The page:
The Eleventh Gate
Written by Nancy Kress
Published by Baen Books
May 2020
Original Trade Paperback, 344 pages

What happens when Romeo and Juliet accidentally set off a War of the Roses between the Hatfields and McCoys with bioweapons and Stargate technology?

Following the collapse of civilization on Earth, two dynasties have set up shop across numerous worlds. The Peregoy family is a corporatocracy controlling several planets and employing pretty much everyone who’s a “citizen”. Meanwhile, the Landrys have established a society based rigidly on classic Libertarian values — or at least, Libertarian “live and let live” values as presented in the book. And it’s these rivals who have to deal with getting drawn into a war neither of them wanted or expected. And it’s all because two people thought they knew better and could manipulate them into becoming allies.

Nancy Kress delivers a solid story where there’s no absolute villain, just a lot of people trying to make the best of a bad situation, and a few who are trying to keep it from going bad to worse. Even though there are elements we’ve seen before in other stories — the Stargate shows up in StargateBabylon 5, and the Honor Harrington stories, for example — the combination of elements is unique enough that it doesn’t feel like a rip-off. In this day and age, it’s a challenge to come up with anything unique anymore, but Kress does so with her rival civilizations. Besides David Weber, has anyone else fully invested in speculating what a fully Libertarian society would look like? We also get a little bit of a look at the Communist/Socialist perspective with the “Compatriots” of the Movement, so no ideology is spared a little cross-examination here.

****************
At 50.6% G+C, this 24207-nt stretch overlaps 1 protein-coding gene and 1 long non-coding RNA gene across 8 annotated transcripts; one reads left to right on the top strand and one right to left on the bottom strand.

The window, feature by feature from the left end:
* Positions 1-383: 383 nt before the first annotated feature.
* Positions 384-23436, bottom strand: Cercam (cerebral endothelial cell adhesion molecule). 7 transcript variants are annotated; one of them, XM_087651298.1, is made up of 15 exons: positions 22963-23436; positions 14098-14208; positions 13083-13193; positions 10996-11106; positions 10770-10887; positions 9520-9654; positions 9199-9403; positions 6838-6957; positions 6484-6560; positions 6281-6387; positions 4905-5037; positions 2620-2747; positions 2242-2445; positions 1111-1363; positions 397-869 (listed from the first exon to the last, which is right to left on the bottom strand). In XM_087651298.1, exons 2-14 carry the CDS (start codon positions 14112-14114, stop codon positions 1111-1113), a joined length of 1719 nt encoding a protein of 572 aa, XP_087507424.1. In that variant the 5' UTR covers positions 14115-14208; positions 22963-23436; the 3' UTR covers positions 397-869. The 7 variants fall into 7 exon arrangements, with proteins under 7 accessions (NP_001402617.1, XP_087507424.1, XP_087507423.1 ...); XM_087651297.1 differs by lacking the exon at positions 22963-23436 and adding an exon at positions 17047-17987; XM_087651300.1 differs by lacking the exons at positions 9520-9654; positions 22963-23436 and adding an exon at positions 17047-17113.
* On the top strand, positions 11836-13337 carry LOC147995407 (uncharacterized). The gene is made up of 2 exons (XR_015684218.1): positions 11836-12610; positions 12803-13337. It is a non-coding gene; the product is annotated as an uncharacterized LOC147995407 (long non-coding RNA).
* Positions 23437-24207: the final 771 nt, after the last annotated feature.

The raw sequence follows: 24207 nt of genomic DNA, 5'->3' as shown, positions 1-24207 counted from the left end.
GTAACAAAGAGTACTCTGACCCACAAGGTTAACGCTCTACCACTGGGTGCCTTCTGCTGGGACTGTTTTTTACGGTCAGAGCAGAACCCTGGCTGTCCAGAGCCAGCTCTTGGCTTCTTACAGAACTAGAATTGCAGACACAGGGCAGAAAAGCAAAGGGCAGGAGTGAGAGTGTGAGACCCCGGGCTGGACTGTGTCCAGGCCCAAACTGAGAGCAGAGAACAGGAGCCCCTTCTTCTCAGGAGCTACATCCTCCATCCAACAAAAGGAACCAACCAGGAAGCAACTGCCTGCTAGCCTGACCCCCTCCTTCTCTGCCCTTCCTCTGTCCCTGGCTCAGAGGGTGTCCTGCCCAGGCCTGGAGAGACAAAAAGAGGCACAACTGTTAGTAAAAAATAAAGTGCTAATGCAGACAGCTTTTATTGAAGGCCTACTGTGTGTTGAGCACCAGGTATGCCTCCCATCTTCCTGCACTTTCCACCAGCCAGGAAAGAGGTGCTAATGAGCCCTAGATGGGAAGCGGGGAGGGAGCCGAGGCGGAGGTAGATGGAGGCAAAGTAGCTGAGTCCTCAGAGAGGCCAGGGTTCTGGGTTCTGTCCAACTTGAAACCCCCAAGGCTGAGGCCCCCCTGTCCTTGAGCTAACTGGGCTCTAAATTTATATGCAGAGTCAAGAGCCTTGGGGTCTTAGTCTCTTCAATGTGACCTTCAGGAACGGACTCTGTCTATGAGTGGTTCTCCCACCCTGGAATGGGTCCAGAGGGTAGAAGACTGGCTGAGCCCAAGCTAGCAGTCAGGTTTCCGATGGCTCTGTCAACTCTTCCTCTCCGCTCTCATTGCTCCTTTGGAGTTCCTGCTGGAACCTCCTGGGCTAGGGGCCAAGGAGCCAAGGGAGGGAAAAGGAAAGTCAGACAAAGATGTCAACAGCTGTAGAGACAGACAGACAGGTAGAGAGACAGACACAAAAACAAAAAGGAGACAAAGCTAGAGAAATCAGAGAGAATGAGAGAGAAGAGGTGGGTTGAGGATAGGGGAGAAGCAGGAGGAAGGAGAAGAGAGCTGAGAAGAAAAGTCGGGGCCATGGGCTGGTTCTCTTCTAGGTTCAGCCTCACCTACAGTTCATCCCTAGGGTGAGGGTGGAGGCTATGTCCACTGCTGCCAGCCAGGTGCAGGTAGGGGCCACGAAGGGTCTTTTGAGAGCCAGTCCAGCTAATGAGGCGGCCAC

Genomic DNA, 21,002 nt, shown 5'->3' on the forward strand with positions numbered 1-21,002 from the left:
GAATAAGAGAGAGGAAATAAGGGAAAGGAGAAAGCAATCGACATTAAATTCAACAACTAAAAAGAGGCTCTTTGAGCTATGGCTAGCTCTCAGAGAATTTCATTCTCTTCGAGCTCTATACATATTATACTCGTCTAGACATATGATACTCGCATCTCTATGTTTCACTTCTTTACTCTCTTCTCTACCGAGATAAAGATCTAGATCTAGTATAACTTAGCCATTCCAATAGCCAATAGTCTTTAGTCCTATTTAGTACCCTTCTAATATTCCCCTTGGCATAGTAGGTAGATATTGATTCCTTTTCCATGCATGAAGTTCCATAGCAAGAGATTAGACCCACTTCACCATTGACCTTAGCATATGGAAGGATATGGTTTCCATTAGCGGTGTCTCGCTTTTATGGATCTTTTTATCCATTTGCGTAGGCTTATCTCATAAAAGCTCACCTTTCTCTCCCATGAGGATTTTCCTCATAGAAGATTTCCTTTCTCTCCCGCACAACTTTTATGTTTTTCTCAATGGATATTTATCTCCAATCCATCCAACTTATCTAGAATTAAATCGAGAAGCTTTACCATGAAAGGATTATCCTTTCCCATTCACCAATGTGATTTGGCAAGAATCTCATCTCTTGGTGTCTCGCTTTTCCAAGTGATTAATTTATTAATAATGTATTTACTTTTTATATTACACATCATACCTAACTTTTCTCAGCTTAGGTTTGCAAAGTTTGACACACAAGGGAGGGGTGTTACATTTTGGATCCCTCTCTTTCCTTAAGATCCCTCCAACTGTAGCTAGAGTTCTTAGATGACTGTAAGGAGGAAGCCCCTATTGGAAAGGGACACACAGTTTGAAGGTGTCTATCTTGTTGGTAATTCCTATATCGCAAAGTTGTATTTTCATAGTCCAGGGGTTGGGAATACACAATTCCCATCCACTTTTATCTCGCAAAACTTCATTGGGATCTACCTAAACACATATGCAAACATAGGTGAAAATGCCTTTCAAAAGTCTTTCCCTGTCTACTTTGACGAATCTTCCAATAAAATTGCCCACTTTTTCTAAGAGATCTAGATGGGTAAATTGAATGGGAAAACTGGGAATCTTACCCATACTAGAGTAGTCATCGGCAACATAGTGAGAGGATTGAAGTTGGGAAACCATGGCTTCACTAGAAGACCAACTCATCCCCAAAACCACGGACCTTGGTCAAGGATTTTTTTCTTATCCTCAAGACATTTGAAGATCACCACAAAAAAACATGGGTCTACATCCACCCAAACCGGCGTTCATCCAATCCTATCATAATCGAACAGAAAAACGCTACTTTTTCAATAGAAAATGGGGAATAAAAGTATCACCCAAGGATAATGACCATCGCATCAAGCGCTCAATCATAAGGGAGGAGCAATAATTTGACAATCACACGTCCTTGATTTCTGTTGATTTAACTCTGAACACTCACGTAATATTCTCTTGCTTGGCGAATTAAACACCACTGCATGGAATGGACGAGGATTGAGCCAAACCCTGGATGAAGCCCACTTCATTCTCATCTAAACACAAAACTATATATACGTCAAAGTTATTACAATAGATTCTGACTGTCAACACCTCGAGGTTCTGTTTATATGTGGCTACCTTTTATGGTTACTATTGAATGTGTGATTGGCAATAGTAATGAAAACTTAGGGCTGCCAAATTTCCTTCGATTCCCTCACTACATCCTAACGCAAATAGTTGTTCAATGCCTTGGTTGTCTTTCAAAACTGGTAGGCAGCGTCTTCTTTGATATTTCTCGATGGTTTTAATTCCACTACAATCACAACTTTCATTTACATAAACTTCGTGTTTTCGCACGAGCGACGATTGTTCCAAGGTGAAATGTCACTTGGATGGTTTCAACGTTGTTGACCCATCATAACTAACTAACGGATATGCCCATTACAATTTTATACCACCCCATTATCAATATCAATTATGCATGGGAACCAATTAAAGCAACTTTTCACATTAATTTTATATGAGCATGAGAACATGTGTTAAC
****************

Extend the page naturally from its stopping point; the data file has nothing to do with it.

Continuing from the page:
Kress takes those starting points and offers an examination of politics, but she rightly does it within the context of the story, with commentary on each society coming from those who live there. And it’s good that these characters all learn a thing or two about their own viewpoints by the time we get to the end. Her inclusion of two students of history — Luis Martinez and Caitlin Landry — also plays to the notion that “those who do not learn from history are doomed to repeat it” without being too overt and preachy about it. This is a good thing.

At the center of the story, Phillip Anderson seems like a bit of a crackpot at first. His quest for a transcendental existence is reminiscent of the “ascension” of Stargate or the Star Child of 2001, but it’s a little more complex than that within the bounds of the story. Yes, there’s a higher, non-corporeal existence, but it comes with a price, and there are still limits. There is no deus ex machina here. The humans still have to fend for themselves.

Outside of one over-the-top character (I won’t spoil it), the main cast are all nuanced and multi-dimensional. They have priorities that align with their individual goals and plans, but they also aren’t absolutes. As the situation spirals, they all react in ways that feel earned, not contrived. Along the way, there are some good character moments, questions of priorities and worldviews, and self-examinations that feel organic.

In the end it’s a satisfying story that leaves a few options for a sequel, but also can be perfectly fine as a one-and-done story.


Jason P. Hunt

Jason P. Hunt (founder/EIC) is the author of the sci-fi novella "The Hero At the End Of His Rope". His short film "Species Felis Dominarus" was a finalist in the Sci Fi Channel's 2007 Exposure competition.

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